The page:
Vehicles travel down East Main Street in Franklin, the county seat of Macon County. Colby Rabon / Carolina Public Press

Macon County’s only plan for its American Rescue Plan Act money is funding what County Manager Derek Roland called Macon’s “most valuable asset” — its employees.

During an Oct. 12, meeting, Macon County commissioners unanimously heeded Roland’s recommendation and approved a plan to spend the county’s $6.9 million in ARPA funds on premium pay for all county workers — with the exception of school employees, who, Roland said, could receive bonuses through the Elementary and Secondary School Emergency Relief Fund. 

The plan includes giving each employee, including Roland, $2 for every hour worked from April 26, 2021, through Oct. 20, 2024, excluding sick and vacation days.  According to meeting documents, the payments will be seven lump sums delivered in six-month increments. 

So far, 360 full-time and 127 seasonal or part-time county employees have received the bonuses, according to the county.

“It is these men and women … (who) have gotten us up to where we are now during this pandemic,” Roland said during the Oct. 12 meeting. “And this legislation recognizes that they’re going to be the ones that take us through to the finish line.”

Premium pay is one of the four allowable ways for local governments to spend ARPA funds, according to the U.S. Department of the Treasury. The others — infrastructure improvements, revenue loss and COVID recovery — are not immediate needs in Macon County, Roland said. 

According to a 2020-21 financial report, Macon County’s economy fared relatively well despite the pandemic with improved retail sales, an increased labor force and a 4.2% unemployment rate in June 2021 — down from 11.3% in April 2020. 

“This pandemic has had the exact opposite effect that everyone has anticipated,” Roland said. “There’s a chicken in every pot and a Cadillac in every garage.” 

The virus itself also has not had as grave of an impact in Macon County as it has in many other North Carolina counties.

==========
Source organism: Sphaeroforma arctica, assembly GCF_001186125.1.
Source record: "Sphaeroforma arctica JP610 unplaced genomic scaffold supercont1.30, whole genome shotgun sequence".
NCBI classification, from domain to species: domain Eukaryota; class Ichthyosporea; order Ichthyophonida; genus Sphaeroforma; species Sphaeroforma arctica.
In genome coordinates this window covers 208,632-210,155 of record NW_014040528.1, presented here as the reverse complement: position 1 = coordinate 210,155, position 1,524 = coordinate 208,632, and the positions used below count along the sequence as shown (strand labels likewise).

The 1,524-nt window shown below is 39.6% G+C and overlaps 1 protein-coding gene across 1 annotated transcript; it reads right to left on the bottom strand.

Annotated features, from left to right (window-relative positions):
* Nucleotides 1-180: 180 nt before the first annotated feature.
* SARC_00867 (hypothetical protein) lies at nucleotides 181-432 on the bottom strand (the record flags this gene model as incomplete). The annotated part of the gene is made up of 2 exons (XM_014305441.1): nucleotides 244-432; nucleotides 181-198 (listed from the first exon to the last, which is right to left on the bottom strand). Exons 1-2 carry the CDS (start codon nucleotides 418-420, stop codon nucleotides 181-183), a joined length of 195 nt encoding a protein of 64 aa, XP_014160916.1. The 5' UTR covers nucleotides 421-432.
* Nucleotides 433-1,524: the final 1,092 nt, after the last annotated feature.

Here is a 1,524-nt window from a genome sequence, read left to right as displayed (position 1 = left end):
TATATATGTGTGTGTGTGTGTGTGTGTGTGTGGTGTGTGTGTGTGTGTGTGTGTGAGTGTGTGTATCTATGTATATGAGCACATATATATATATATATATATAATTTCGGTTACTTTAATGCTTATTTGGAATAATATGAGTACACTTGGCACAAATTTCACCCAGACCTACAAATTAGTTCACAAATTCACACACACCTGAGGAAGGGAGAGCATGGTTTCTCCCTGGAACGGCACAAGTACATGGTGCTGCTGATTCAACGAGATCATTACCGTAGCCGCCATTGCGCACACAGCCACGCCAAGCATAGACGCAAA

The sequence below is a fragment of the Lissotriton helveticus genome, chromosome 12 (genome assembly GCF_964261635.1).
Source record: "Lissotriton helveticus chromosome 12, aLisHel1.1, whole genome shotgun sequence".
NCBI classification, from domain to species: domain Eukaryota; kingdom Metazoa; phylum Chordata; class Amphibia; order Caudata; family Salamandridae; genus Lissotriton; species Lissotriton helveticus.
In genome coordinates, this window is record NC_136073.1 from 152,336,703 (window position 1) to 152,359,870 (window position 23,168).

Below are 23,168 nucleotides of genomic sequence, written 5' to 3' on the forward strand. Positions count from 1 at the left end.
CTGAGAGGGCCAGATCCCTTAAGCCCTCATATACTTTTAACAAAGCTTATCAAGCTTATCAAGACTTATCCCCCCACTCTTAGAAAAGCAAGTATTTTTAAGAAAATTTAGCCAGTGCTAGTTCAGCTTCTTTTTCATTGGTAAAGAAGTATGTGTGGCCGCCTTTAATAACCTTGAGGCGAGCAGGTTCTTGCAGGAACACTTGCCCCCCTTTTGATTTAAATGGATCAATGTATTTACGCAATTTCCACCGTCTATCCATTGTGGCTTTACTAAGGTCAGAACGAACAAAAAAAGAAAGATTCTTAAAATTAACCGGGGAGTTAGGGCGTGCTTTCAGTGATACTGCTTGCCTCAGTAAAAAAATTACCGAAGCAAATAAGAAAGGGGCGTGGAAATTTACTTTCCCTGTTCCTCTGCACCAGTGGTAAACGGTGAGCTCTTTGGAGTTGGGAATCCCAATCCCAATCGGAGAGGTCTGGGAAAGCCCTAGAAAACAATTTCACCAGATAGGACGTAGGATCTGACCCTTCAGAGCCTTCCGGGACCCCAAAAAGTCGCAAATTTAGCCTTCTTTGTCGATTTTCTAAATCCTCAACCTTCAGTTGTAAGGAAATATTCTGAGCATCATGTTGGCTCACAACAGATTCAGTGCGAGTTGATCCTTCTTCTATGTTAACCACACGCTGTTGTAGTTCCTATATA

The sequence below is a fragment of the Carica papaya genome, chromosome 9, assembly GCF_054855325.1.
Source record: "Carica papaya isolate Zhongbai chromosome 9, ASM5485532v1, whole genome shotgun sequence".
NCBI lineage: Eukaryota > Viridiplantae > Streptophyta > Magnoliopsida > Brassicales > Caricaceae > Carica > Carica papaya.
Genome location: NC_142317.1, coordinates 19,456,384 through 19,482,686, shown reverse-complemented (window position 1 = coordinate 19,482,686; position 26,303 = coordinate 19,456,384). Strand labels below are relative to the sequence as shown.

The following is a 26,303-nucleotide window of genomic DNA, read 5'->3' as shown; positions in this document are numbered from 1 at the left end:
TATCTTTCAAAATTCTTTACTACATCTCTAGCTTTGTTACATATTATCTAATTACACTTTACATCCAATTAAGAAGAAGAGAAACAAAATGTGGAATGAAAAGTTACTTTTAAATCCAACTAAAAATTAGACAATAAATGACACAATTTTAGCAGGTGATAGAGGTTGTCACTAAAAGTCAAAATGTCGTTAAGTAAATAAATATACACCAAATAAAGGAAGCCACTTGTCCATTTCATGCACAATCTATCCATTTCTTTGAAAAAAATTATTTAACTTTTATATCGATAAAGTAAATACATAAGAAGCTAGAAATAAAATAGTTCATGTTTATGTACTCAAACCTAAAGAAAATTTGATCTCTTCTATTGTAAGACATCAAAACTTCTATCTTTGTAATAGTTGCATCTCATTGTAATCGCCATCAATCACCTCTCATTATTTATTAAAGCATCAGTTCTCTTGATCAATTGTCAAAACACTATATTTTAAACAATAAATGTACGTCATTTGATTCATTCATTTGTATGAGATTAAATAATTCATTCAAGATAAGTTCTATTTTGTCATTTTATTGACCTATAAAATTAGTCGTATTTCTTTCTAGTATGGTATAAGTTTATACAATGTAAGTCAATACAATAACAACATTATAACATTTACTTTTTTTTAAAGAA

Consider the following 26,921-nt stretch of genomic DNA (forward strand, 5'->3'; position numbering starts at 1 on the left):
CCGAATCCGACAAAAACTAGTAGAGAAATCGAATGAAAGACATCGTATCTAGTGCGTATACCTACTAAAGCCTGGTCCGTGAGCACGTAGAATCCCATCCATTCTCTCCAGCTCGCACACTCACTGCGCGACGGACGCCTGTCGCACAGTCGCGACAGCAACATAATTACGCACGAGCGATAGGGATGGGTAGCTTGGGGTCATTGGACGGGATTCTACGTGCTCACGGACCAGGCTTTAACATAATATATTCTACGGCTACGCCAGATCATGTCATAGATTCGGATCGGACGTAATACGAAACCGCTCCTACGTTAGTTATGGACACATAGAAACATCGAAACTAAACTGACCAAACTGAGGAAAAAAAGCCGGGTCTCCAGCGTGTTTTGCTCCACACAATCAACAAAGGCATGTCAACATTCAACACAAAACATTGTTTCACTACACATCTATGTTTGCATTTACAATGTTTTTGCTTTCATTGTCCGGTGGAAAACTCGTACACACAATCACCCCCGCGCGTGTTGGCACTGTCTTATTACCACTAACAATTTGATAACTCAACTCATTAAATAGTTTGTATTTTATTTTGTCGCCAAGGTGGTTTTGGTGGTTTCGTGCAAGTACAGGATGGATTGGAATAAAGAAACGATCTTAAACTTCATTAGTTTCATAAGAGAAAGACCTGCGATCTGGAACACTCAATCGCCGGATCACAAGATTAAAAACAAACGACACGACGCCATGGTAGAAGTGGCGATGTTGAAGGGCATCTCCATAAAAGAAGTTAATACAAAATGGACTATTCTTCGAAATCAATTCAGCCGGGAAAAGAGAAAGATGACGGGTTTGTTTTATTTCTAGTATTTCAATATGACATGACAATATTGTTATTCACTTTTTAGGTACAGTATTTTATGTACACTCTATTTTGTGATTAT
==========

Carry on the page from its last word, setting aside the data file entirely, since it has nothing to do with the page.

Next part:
According to the N.C. Department of Health and Human Services, Macon County’s positive COVID cases per 10,000 residents was 1,918.7 as of Feb. 4. Neighboring counties — Cherokee, Clay, Graham, Jackson and Swain — had higher percentages. 

“Our Health Department, combined with our Emergency Medical Services, has done an excellent job running the testing and vaccine campaigns,” Roland said during an interview Monday. 

“The Health Department has used a lot of Coronavirus Aid, Relief and Economic Security Act (funds) as money towards vaccination and testing. 

“That leaves premium pay. I would contest that there’s nothing better that we can do with these funds than invest them in our most valuable asset. It just makes sense.”

Full-time employees could receive a $2,160 bonus every six months if they work 40 hours per week. That’s roughly $15,000 total after all seven payments. Part-time staff who work 20 hours for six months could receive $1,080, adding up to $7,560 total by December 2024. 

The one-year cost of the bonuses is nearly $1.97 million, and the total cost is roughly $6.88 million, which would leave Macon County with only about $76,400 leftover ARPA money. Roland said the county has not yet discussed whether the leftover money would be used or returned to the federal government.

ARPA for bonuses across Western NC

While Macon is currently the only Western North Carolina county that has officially dedicated all of its ARPA funds to employee pay, Swain County plans to follow suit and use its $2.7 million for the same purpose, according to County Manager Kevin King, who said Swain has already distributed some payments to essential workers.

At least four other counties have allocated some of the funds to bonuses.

Buncombe County reserved $1.04 million of its more than $50 million in ARPA funds for a one-time bonus for first responders and front-facing staff providing mandatory services who worked for the county from March 2020 to March 2021, Buncombe’s latest ARPA spending report showed. 

The bonuses were distributed Dec. 31 and ranged from $1,000 to $3,000, depending on the level of COVID exposure, said Rachael Nygaard, Buncombe County director of strategic partnerships. 

Cherokee County gave bonuses that varied from $600 to $3,000 depending on how long staff worked during the pandemic to 132 Health Department and Sheriff’s Office employees, Cherokee County Finance Director Candy Anderson said. 

Additionally, Cherokee is using ARPA funds to give bonuses to emergency medical services employees who pick up open shifts. Those who pick up a 24-hour shift receive $250 and those who pick up a 12-hour shift get $125. 

“This was to help ensure that we had all of our ambulance shifts fully staffed,” Anderson said.

As of Feb. 3, Anderson said, Cherokee County spent $767,513 on payroll bonuses. The total expected cost of premium pay, according to county documents, is more than $2.7 million. Cherokee County will receive more than $5.5 million in ARPA funds through 2024. 

McDowell County has given bonuses totaling $83,680 to 77 EMS employees who participated in certain activities such as staffing vaccination clinics and picking up open shifts, the county’s finance director, Alison Bell, said. 

Graham County, which has the smallest population in WNC and consequently received the least amount of ARPA funds from the U.S. Treasury, used $553,469 of its $1.6 million ARPA funds on premium pay for EMS workers and Health Department employees as of October, commission meeting documents showed.

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Shelby Harris a former Carolina Public Press reporter. To reach the Carolina Public Press newsroom, email